Automobile air conditioning

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1953 Chrysler Imperial with factory trunk mounted "Airtemp" system 1953 Imperial 2-tone with AC vents.jpg
1953 Chrysler Imperial with factory trunk mounted "Airtemp" system

Automobile air conditioning (also called A/C) systems use air conditioning to cool the air in a vehicle.



A company in New York City in the United States first offered installation of air conditioning for cars in 1933. Most of their customers operated limousines and luxury cars. [1]

In 1939, Packard became the first automobile manufacturer to offer an air conditioning unit in its cars. [2] These bulky units were manufactured by Bishop and Babcock (B&B), of Cleveland, Ohio and ordered on approximately 2,000 cars. [3] The "Bishop and Babcock Weather Conditioner" also incorporated a heater. Cars ordered with this option were shipped from Packard's East Grand Boulevard facility to the B&B factory where the conversion was performed. Once complete, the car was shipped to a local dealer for delivery to customers.

Packard warranted and supported this conversion. However, it was not commercially successful because:

The option was discontinued after 1941. [3]

Chrysler Airtemp

The 1953 Chrysler Imperial was one of the first production cars in twelve years to offer modern automobile air conditioning as an option, following tentative experiments by Packard in 1940 and Cadillac in 1941. [4] Walter Chrysler had seen to the invention of Airtemp air conditioning in the 1930s for the Chrysler Building, and had offered it on cars in 1941-42, and again in 1951-52.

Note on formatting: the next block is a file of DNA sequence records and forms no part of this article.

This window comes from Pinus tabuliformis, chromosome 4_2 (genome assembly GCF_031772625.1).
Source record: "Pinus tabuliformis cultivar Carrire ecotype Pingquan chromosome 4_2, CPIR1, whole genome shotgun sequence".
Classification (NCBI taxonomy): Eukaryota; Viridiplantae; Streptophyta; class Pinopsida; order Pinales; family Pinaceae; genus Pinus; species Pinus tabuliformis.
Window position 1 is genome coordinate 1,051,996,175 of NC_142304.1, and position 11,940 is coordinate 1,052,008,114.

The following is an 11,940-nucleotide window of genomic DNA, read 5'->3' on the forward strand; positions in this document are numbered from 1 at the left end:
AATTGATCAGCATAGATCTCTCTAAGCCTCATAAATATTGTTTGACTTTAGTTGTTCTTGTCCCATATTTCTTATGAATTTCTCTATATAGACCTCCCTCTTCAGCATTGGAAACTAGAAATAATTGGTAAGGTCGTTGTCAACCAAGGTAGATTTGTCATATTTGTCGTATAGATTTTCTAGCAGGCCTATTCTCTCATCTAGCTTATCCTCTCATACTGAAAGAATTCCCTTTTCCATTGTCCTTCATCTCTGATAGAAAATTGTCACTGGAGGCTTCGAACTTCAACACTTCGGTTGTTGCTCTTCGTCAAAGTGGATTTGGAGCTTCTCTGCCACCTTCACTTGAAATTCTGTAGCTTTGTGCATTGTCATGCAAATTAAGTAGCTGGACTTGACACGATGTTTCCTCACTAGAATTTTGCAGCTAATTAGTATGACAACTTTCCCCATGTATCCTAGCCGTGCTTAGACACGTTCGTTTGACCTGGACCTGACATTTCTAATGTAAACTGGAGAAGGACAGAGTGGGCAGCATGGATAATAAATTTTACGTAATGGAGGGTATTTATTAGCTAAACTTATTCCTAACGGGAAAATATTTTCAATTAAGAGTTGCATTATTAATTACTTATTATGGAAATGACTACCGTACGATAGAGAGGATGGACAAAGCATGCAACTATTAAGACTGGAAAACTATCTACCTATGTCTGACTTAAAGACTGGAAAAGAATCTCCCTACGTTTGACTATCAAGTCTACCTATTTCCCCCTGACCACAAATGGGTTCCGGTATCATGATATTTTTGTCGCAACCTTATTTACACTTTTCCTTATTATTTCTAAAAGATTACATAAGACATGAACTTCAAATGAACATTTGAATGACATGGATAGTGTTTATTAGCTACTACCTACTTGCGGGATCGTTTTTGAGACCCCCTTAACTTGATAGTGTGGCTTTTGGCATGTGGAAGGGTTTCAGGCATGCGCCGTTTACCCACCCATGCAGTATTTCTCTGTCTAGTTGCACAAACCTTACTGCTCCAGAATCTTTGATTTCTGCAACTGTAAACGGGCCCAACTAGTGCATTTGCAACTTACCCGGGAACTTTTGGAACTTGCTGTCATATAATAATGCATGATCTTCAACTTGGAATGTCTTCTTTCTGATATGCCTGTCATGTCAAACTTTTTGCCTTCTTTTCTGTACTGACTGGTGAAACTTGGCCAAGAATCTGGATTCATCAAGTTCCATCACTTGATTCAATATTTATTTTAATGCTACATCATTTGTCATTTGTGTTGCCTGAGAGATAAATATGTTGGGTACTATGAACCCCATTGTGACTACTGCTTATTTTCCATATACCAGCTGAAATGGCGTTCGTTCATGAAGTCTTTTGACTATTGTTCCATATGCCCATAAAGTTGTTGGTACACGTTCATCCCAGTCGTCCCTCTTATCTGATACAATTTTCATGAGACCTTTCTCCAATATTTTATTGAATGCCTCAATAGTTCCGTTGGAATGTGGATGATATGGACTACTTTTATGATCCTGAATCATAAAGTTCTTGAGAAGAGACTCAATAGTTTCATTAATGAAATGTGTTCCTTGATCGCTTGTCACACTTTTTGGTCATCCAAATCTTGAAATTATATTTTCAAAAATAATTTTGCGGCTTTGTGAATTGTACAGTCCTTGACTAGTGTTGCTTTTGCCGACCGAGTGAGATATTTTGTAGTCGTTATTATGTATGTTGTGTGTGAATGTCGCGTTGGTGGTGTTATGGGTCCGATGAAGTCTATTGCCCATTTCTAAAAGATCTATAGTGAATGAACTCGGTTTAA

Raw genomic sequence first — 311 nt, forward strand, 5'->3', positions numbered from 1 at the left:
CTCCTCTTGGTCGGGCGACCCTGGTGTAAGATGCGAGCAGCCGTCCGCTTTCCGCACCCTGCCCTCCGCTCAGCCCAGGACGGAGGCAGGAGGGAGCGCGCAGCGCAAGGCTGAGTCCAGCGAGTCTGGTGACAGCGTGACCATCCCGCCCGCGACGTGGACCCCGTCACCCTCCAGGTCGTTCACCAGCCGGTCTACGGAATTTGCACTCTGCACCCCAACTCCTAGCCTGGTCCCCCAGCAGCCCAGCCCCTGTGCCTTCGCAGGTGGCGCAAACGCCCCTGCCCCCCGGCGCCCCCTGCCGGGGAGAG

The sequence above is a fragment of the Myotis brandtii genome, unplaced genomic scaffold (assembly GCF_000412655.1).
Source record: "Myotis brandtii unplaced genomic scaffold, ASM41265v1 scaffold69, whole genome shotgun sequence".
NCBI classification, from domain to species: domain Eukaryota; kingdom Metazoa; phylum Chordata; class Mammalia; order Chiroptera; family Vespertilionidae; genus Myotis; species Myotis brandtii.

The Airtemp was more advanced than rival automobile air conditioners by 1953. It was operated by a single switch on the dashboard marked with low, medium, and high positions. As the highest capacity unit available at that time, the system was capable of quickly cooling the passenger compartment and also reducing humidity, dust, pollen, and tobacco smoke. The system drew in more outside air than contemporary systems; thus, reducing the staleness associated with automotive air conditioning at the time. Instead of plastic tubes mounted on the rear window package shelf as on GM cars, small ducts directed cool air toward the ceiling of the car where it filtered down around the passengers instead of blowing directly on them, a feature that modern cars have lost. [4]

Cadillac, Buick, and Oldsmobile added air conditioning as an option on some of their models in the 1953 model year. [5] All of these Frigidaire systems used separate engine and trunk mounted components. [6] [7]

Nash integrated system